Thursday, December 11, 2014

Path Finding for Communication

"Well, I won't be able to fix it until I come back home. I need to go back to work now." Such was the message from my husband after a futile half hour of trouble shooting the server rack. Back in July, I was in this situation. Power was lost at home, the servers went crazy and my husband was out of town on a business trip. It took us several hours to get me back online, bypassing the servers and resetting the DNS addresses.

As he signed off I had to carefully lay my phone down on my desk and get up. The desire to throw it hit me like a shockwave. But, I needed my Nexus 5, and I put it down. He was not due home for ten more days and it was not acceptable that I'd just go without access due to his overly complex setup. I tried a few things myself to no avail and collapse in a puddle of misery for a while. Once I was able to crawl back to my feet I sent him a message asking him if I could at least bypass his entire server setup and go straight to the Fios box.

"Sure. I'll walk you through that tonight and we will get you around it." I stared at my phone. I found joy again. Mostly, I wondered why he couldn't have said that a bit sooner. Another sentence and I would not have wondered if I needed to divorce him.

I am not of the TL;DR generation. I type full words when I text such as 'you'. I communicate to pass on information clearly. I write so that when you are done you know what I was thinking and how. It never occupied to me to write less. I know that some say less is more but less can also be less. I have more then once wanted to scream in frustration for want of a simple bit of verbal or written communication about a situation.

In looking at Eve from the outside we have a problem of communicating to new players. Some people, such as myself, enjoy walls of text. Many people skip them and lose that vital bit of information. It is why I have been thinking about the fact that we need to present a lot of basic information in more then one way. Not everyone thinks the same and not everyone learns the same. We often discus people who learn by seeing, by doing, by hearing. Some people learn from trial and failure. Other's learn from example. You cannot educate them all in the same way and expect them to each learn. That is why current adult teaching methods tend to incorporate different pieces into the teaching system to give a broader approach to learning and information gathering.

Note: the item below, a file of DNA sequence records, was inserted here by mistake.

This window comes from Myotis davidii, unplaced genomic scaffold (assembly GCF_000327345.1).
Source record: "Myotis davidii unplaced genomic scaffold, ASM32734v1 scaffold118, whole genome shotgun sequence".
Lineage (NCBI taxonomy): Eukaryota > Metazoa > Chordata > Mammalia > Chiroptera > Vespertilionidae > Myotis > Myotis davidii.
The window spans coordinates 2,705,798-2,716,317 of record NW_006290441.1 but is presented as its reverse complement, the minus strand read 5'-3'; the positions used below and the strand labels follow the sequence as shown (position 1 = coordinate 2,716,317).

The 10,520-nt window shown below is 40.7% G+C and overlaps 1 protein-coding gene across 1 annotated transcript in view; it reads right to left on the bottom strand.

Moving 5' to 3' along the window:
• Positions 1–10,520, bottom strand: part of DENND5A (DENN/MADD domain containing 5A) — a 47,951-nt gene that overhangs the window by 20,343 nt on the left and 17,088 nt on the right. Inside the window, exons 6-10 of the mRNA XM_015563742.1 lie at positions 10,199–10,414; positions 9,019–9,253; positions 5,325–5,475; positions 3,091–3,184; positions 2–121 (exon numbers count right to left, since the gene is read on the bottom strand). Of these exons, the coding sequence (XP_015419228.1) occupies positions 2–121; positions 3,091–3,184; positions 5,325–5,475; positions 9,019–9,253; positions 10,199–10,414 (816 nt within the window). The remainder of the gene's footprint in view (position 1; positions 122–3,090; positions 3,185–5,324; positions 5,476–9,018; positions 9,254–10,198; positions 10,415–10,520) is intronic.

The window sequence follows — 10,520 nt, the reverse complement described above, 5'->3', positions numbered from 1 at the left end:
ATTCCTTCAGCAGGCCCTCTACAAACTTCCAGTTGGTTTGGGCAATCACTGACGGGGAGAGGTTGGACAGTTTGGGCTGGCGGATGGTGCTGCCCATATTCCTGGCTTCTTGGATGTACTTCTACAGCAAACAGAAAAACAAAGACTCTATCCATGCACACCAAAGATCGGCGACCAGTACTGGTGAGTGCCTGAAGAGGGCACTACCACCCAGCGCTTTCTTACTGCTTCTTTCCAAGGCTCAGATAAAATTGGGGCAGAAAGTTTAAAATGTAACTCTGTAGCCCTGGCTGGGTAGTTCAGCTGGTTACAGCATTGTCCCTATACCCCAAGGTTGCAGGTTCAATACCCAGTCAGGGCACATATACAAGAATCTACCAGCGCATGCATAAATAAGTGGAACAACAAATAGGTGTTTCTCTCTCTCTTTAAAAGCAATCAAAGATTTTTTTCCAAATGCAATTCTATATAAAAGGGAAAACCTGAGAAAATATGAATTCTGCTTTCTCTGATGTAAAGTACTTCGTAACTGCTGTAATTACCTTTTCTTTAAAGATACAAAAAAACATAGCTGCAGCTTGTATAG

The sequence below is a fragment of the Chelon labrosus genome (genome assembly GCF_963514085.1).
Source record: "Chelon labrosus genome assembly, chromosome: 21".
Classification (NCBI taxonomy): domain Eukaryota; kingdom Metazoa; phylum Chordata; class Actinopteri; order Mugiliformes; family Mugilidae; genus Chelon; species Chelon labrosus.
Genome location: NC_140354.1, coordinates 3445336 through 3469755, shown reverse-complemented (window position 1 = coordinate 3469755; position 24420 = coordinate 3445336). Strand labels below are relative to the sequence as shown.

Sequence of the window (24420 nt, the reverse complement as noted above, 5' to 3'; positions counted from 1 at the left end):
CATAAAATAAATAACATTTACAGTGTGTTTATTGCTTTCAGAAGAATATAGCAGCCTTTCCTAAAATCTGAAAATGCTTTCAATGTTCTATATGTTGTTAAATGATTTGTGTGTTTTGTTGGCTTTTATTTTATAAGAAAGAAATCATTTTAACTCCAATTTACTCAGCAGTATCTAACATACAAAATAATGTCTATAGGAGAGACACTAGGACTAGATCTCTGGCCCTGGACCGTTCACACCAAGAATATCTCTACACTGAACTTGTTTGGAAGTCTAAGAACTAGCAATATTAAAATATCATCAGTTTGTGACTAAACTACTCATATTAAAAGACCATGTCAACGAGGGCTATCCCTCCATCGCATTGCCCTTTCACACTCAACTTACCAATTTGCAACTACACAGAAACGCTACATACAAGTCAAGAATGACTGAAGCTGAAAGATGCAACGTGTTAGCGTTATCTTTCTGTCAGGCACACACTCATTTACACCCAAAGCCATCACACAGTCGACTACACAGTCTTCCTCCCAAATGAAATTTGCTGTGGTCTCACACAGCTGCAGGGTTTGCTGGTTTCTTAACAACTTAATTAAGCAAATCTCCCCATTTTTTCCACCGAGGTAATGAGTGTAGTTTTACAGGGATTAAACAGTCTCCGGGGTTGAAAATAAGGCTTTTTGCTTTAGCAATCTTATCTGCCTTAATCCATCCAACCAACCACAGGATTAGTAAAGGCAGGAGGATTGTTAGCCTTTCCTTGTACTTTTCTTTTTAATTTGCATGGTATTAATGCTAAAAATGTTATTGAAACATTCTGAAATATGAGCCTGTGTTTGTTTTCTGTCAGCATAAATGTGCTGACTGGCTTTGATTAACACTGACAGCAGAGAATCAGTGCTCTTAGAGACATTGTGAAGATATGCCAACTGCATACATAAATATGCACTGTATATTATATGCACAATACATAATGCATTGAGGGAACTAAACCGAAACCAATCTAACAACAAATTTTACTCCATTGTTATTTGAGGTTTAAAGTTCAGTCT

Seeing another's thoughts is hard. Wex and I have spreadsheets for the Archons. With the entire process hinging on a bunch of numbers the spreadsheets are a nice way to see how much we will need for each project. However, during the first few days it was a struggle for me to understand the layout. It was not that Wex had created anything crazy. It was that I was seeing something that was clear and coherent for him and it was not the way that I'd arrange the information. I had to learn the flow of the information as well as the information itself.

The idea of multiple approaches to information sharing was the foundation for a question I proposed on Sunday. I wondered if a MOTD could also present itself as a floating box. I was asked, "Do you know that you can reload the MOTD?" My answer was that I did know that. But what I wanted to accomplish had nothing to do with reloading the MOTD. I was looking to solve a situation where people might not even know that a MOTD existed. With the default size of Eve's window and the amount of information contained in such channels as Rookie Chat along with the populace, information scrolls off the screen before the eye even looks at it. The MOTD is full of very valuable information however. A floating window? An automatic reminder? How do we show people that the information is there to access?

And how do we give it to them in a way they want to consume. I'm a wordy person. I've been asked to write shorter blog posts. I struggled over Foo's question to the CSMX candidates because he wanted incredibly succinct statements and I am not such a thing. That was a challenge to his question and not one that I struggle to accomplish. I've worked for years on clearly and fully expressing myself. TL;DR is my kryptonite. With a topic as important to me as the CSM snipping myself short or leaving the imagination to run wild with a statements is an unpleasant proposition.

Statements themselves can lead to problems if not properly done. I've answered a few quotes or interviews since the CSM term started. It is always my short responses that cause problems. While in other areas such as Dunk Dinkle's article on the current influx of new players I write out everything that I am thinking which often creates a miniature blog post of its own.

Communication is not a singular path. One of the simplest forms of multiply presented information that allows people to arrive at it is opening your cargo hold in Eve. You can use a short cut, select your ship and use a right click menu, select your capacitor, select the icon on the HUD when undocked, use the hanger in station services and right click, double click on your ship in the hanger, use the unified inventory to access it, and use a show contents through the asset window. I think that answers it all. What it does is create multiple paths to access something important so that players will fall into it dependent on how they have learned to interact with the UI.